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Gov. DeSantis accuses AG Garland of 'weaponizing the DOJ' against parents


Paul Hennessy/SOPA Images/LightRocket via Getty Images

Florida Gov. Ron DeSantis on Tuesday accused Attorney General Merrick Garland of "weaponizing" the Department of Justice against parents by directing the FBI to address nationwide alleged threats of violence against school boards and teachers.

"Attorney General Garland is weaponizing the DOJ by using the FBI to pursue concerned parents and silence them through intimidation," DeSantis tweeted.

"Florida will defend the free speech rights of its citizens and will not allow federal agents to squelch dissent," he said.

Garland on Monday issued a memorandum announcing that the DOJ is "committed to using its authority and resources" to investigate alleged threats of violence against school officials. The attorney general directed the FBI and U.S. attorney offices to meet with federal, state, and local law enforcement leaders within 30 days to develop strategies against an alleged "increase in harassment, intimidation and threats of violence against school board members, teachers and workers in our nation's public schools."

"Threats against public servants are not only illegal, they run counter to our nation's core values," Garland said in a statement. "Those who dedicate their time and energy to ensuring that our children receive a proper education in a safe environment deserve to be able to do their work without fear for their safety."

The attorney general's directions are a response to a letter the National School Boards Association sent to President Joe Biden declaring school leaders are "under immediate threat." The letter cited several instances of protesters against school mask or vaccine mandates confronting school officials and in some instances engaging in disorderly conduct or making threats against schools.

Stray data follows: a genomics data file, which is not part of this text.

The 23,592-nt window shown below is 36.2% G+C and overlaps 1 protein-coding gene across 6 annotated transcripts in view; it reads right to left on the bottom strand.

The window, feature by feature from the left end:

The letter cited more than 20 examples of disorderly conduct or protests at school board meetings that involved intimidation, threats, or violence, likening these incidents to "domestic terrorism" or "hate crimes."

Critics counter that the acts of violence or threats described are already illegal, and that local law enforcement is capable of handling such crimes, as demonstrated by arrests already made. They, like DeSantis, say that the NSBA's request for federal intervention and Garland's response are meant to intimidate parents and dissuade them from protesting over mask mandates, critical race theory, transgender policies, and more.

DeSantis has continually taken the side of parents in the debates over school mask requirements and other coronavirus restrictions. As governor, he required that schools that implement mask mandates give parents the ability to opt their kids out from face-mask requirements, an order that is being contested in court.

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